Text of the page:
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About A Week: Fit

Give Peter Hinchliffe a stout pair of hiking boots, and you can keep your sweaty keep-fit gyms.

Dozens of cars are parked in neat rows outside the huge super-gym two miles down the road from my hamlet home.

Dozens of get-fit and keep-fit enthusiasts are labouring inside on the neat rows of treadmills and exercise bikes.

Gyms throughout Britain are thronged from morning to night with folk prepared to sweat to stay healthy.

Some stop off for a swim and a work-out on their way to work. Grannies and granddads in tracksuits and trainers monopolise the equipment during the day. Stressed-out wage slaves release the pressures of mental and physical toil in an evening.

You could be excused for thinking that every adult in this country has gone health crazy.

But no! A recent survey revealed that seven out of 10 adults area are not as healthy as they should be.

Some 200,000 people in Kirklees, the local government area in which I live, are not active enough to meet the Governmentís recommended target for a healthy lifestyle.

A Sport and Recreation Strategy and a Kirklees Physical Activity and Health Action Plan have just been launched to guide the flabbies and the fatties towards a healthier way of life.

Folk over 55 are offered unlimited access to the gym at Tandem on payment of £20 a month.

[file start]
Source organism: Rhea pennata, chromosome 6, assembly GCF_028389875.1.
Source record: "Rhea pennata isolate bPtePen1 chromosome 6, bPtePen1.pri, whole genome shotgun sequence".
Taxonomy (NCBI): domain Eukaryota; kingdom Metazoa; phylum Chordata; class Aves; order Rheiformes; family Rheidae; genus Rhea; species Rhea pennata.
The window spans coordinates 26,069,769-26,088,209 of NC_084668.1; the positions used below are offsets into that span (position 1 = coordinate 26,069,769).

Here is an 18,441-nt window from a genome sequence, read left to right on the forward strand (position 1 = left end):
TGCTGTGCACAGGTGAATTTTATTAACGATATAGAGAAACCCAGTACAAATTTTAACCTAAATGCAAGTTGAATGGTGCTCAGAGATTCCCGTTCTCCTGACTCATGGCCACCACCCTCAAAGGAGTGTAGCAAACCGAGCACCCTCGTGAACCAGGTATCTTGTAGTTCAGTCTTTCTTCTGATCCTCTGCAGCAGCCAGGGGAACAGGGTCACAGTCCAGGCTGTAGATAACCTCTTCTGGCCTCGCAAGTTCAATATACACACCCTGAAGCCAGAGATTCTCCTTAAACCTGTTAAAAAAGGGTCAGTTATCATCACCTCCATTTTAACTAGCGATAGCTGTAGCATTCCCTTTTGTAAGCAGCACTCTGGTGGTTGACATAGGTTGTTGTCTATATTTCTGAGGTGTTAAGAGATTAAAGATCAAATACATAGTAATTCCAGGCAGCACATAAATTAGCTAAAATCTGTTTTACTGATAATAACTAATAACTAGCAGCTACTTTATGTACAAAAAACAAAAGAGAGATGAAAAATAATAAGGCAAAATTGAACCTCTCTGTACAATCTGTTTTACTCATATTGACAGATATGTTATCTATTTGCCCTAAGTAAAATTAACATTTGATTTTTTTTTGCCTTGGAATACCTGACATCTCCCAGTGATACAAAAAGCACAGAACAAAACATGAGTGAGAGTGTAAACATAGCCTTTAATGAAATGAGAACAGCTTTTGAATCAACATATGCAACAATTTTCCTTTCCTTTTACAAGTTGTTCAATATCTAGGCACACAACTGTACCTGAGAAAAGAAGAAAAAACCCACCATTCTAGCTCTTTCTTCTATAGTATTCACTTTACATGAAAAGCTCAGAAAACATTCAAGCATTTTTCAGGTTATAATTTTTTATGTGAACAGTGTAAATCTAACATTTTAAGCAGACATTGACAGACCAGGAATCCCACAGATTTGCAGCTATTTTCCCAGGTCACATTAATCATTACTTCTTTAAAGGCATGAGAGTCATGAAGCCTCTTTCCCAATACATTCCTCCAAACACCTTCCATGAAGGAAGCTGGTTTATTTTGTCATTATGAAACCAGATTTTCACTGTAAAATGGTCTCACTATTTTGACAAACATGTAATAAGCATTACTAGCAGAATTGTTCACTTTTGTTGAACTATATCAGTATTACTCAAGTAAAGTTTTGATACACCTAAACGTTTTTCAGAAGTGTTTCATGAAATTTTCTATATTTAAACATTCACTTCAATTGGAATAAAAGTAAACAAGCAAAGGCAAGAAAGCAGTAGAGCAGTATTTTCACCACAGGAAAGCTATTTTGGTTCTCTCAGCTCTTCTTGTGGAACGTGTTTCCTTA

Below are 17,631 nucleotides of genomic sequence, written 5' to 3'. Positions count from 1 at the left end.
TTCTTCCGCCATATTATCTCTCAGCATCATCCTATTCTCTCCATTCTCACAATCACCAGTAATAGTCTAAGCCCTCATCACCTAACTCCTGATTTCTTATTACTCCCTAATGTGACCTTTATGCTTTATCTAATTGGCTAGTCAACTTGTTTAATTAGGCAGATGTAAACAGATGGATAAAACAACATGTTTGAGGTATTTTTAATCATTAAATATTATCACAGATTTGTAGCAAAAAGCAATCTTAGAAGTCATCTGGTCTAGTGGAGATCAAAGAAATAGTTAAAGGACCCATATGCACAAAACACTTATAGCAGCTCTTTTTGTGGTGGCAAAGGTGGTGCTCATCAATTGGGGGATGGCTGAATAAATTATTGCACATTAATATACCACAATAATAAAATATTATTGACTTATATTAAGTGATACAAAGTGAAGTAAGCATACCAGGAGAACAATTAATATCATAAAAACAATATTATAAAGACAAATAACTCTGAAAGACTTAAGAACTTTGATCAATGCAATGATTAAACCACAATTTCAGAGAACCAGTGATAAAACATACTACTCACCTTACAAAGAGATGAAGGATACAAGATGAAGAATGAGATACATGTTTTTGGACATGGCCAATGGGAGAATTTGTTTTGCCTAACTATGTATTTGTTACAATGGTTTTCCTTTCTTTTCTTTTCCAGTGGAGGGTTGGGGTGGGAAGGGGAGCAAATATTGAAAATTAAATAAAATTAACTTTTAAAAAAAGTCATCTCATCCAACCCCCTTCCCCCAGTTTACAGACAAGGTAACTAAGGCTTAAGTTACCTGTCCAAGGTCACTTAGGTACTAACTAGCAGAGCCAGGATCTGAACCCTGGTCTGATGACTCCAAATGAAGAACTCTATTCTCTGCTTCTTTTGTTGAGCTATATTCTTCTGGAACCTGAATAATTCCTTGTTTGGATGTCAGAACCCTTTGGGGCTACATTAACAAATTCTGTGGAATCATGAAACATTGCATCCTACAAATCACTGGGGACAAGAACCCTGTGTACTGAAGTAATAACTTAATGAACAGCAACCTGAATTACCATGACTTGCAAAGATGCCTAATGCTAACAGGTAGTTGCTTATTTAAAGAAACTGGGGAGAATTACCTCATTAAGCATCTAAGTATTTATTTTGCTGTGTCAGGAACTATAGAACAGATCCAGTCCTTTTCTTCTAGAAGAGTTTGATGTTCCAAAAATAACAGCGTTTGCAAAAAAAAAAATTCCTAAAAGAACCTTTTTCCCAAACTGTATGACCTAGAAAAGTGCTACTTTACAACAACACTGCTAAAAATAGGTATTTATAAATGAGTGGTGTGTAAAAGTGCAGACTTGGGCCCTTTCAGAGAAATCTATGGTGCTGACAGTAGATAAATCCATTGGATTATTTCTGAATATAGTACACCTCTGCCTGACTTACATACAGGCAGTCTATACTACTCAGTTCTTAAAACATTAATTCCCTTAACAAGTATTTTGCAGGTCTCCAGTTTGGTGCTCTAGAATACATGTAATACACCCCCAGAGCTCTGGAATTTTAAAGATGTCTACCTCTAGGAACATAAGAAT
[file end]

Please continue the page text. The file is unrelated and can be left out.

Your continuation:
Canít say Iím tempted by the offer, even though some might consider me a fitness fanatic. I exercise every day - though I donít think of it as exercise.

I go for an hour-long walk. Lace on my boots, trek down the fields, up through the woods on Whitley Beaumont estate, meeting rabbits, hares and the occasional fox along the way.

The fields up there are often a-twitter with feeding starlings. At night the birds seek warm roosting places on the buildings in the center of town.

Being enclosed by the roof and walls of a gym does not appeal to me. Like the rabbits, hares and foxes Iíd much rather be outdoors, with the sun on my face and a gentle breeze ruffling whatís left of my hair.

Walking is the best of all exercises, say the health scientists. Walking on level ground is good. Walking uphill is better still.

Hilly Huddersfield is tailor-made for the keep-fit walker. Plenty of up-hill work to give the heart a good workout. And fabulous views into the bargain!

As I come striding home along Thurgory Lane, an ancient green track that was named by the Vikings, I look out on Castle Hill, Holme Moss and the hills of Derbyshire.

If that scene was painted by a talented artist and hung on a gallery wall it would be enthusiastically acclaimed. To have it as a backdrop to a daily ramble is a bonus beyond measure.

But thatís enough talk for now of fitness and gyms.

Thereís a breeze blowing this morning. The sun is shining. Time to lace on those boots and stride out across the friendly hills of home.

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